I dunno. But this week I decided to pick something completely different from last weeks rec – Joanna Chamber’s excellent Regency forensic romance – by going with a contemporary story that is part financial thriller, part psychological drama, part an examination of the dehumanising effects of power and just a little bit angsty romance, with one of the most disturbing openings I’ve seen for a while that made me go “whoa Bessie” and read through my fingers for a few pages.
Whatever the eventual order of my Favourite Reads of 2014, I’m sure that Return of Investment by Aleksandr Voinov will be very close to the top of the list.
Omg I just called Aleksandr Voinov Bessie. Don’t sppose he’ll care.
Where to start with this book? Just look at that cover – he looks about 15! It’s all there. The sharp suit, even sharper haircut, a watch that tells the time in 5 different timezones 10 feet underwater – the trappings of those young whizzkids who can work out 5% compound interest over 15 years without a calculator, minus their annual commission. Frighteningly intelligent, but still a little naive, Martin David, our protagonist works in the City, that part of London where the financial transactions are made and where telephone numbers < mortgage repayments. Martin is hungry – for success, to prove himself, to acquire the things he needs to be SEEN as a success, but most of all for the approval of his boss. In order to get these things Martin is prepared to do pretty much anything it takes. You have to spend in order to earn – whether it's getting in a personal trainer and Savile Row tailoring to look the part, or sharing his body with an older more savvy man who can give him pointers in how to succeed in business. That he is emotionally invested in his unattainable boss, Francis de Bracey, is unfortunate, but he uses the hero worship that is sliding helplessly into love to power his determination to succeed. I loved Martin for his innocence and regretted each loss as it occurred.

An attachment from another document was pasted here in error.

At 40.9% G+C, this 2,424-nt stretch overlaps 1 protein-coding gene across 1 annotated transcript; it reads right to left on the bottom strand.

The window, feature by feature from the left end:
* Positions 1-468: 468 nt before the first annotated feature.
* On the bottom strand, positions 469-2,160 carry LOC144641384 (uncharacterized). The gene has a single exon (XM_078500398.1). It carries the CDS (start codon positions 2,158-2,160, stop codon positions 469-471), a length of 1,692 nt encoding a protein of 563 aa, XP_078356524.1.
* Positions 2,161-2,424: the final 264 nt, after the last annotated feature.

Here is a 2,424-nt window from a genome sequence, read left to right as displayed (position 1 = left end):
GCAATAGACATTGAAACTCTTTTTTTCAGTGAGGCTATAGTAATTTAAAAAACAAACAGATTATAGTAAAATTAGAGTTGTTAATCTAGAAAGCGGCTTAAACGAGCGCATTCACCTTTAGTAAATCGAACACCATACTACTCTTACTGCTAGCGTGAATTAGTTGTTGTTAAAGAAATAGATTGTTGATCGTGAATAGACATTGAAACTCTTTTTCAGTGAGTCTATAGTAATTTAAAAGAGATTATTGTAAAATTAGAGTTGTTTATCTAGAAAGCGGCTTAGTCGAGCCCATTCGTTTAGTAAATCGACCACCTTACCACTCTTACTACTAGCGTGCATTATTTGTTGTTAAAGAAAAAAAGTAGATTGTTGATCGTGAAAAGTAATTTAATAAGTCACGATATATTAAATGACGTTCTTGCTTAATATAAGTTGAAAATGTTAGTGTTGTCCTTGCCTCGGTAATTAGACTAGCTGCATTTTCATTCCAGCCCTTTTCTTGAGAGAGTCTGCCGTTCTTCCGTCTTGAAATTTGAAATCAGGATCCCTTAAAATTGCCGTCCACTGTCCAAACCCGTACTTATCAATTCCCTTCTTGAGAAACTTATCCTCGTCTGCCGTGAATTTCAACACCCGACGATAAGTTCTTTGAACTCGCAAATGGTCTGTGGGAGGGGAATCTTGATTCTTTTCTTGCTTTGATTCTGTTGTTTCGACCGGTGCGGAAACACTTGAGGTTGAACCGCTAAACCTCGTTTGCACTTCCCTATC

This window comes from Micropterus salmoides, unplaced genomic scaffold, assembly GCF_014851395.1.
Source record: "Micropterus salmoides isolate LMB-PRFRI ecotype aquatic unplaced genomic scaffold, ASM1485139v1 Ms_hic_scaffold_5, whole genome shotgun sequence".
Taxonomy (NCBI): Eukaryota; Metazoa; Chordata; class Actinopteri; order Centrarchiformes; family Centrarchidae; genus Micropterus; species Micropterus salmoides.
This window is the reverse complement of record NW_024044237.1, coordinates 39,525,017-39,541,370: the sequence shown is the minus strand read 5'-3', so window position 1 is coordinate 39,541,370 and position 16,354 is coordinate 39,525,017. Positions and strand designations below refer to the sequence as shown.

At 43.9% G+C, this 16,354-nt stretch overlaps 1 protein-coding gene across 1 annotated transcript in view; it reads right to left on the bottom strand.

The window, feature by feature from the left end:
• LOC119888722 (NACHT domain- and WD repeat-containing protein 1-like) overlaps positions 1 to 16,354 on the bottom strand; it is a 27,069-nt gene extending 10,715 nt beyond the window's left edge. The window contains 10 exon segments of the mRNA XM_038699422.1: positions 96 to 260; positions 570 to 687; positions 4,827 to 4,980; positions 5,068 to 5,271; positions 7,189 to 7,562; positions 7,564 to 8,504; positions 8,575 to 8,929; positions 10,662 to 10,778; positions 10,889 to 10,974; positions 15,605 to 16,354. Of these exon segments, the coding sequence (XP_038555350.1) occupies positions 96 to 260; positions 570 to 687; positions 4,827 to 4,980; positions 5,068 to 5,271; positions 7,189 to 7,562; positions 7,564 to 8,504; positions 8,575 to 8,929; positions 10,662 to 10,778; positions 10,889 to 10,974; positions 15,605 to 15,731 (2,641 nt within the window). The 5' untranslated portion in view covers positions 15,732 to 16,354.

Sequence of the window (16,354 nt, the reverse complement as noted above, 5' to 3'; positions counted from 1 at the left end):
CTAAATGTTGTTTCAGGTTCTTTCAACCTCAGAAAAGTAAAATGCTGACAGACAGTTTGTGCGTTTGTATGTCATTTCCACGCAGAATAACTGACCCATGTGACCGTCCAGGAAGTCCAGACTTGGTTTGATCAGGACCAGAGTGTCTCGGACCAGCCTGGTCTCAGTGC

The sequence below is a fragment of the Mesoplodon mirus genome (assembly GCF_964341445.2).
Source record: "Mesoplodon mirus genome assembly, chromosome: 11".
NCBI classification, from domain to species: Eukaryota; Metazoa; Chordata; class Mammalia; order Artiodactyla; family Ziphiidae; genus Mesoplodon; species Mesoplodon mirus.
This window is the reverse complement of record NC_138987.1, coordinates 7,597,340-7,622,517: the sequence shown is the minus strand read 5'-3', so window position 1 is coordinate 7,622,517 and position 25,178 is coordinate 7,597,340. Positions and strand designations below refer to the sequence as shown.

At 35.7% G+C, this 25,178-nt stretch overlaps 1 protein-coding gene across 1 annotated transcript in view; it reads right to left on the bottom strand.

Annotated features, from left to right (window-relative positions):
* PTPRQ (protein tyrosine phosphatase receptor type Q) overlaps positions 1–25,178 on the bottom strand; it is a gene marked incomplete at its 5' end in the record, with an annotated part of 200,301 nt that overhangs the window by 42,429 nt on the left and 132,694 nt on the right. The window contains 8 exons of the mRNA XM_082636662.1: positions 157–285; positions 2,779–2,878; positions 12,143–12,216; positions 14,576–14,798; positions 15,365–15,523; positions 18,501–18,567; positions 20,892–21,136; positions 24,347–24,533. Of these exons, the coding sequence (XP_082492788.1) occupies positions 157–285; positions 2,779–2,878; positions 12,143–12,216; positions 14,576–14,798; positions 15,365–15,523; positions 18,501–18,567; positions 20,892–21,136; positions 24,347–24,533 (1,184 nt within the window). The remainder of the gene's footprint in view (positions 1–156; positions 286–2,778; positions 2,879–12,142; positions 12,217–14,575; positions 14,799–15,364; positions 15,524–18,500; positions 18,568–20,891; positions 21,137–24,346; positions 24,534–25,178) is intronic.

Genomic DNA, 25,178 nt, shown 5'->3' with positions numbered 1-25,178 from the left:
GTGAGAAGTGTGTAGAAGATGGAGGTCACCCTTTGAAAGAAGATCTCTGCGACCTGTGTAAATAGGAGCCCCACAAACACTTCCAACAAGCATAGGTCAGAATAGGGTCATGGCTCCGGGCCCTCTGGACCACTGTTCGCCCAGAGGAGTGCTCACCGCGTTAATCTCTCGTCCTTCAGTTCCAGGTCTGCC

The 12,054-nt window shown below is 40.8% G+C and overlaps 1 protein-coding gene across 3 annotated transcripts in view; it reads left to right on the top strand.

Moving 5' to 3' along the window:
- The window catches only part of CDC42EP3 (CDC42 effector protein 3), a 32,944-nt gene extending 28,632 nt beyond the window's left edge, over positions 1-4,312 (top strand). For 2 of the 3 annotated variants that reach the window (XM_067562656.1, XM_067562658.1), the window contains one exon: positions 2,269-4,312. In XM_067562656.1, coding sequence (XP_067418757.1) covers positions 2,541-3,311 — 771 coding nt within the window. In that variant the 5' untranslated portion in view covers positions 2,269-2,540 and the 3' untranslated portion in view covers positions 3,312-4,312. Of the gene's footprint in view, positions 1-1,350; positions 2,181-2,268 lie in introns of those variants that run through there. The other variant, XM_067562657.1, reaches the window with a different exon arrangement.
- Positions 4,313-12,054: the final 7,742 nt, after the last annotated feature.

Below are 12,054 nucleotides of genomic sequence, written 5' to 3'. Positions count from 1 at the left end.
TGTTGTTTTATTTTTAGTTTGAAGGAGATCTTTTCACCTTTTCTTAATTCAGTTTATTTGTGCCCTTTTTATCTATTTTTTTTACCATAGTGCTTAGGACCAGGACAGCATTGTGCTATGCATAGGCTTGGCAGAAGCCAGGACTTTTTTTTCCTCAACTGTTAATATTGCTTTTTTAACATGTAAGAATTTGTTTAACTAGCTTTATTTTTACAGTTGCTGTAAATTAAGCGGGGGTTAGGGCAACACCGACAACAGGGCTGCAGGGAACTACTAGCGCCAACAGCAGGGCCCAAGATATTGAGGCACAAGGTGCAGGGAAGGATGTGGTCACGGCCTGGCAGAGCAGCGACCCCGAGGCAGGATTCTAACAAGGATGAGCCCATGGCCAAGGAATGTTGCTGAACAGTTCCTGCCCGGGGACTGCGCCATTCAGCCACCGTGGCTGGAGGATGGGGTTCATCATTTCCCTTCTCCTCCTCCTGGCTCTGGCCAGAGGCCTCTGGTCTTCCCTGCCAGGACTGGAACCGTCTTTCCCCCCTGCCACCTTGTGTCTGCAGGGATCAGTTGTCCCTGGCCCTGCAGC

Francis is an amazing character – distant, capable of great viciousness, with an ego the size of Pluto but with an old fashioned idea of duty and honour. I wasn't sure what to make of him at first. All readers bring their own experiences to a book and I know the De Braceys as a subdivision of the De Braose family who once invited all their neighbours to dinner then slaughtered the lot of them. I was prepared to loathe him and had cast him as the villain so was surprised at the sympathy that I developed for him as all the double dealing, back stabbing and nastiness began to take effect.
Radix malorum est cupiditas – money is the root of all evil – and this book reflects that while showing how easy it was to fall into the traps that wiped out livelihoods and ruined portfolios. I found the financial aspects as fascinating as the plot concerning the shifting allegiances within the financial community.
No, this ISN'T a romance in the usual sense. If I had to categorise it, it would be as a coming of age story as Martin matures and decides what is REALLY important to him. Absolutely a Five Star Read. I loved it!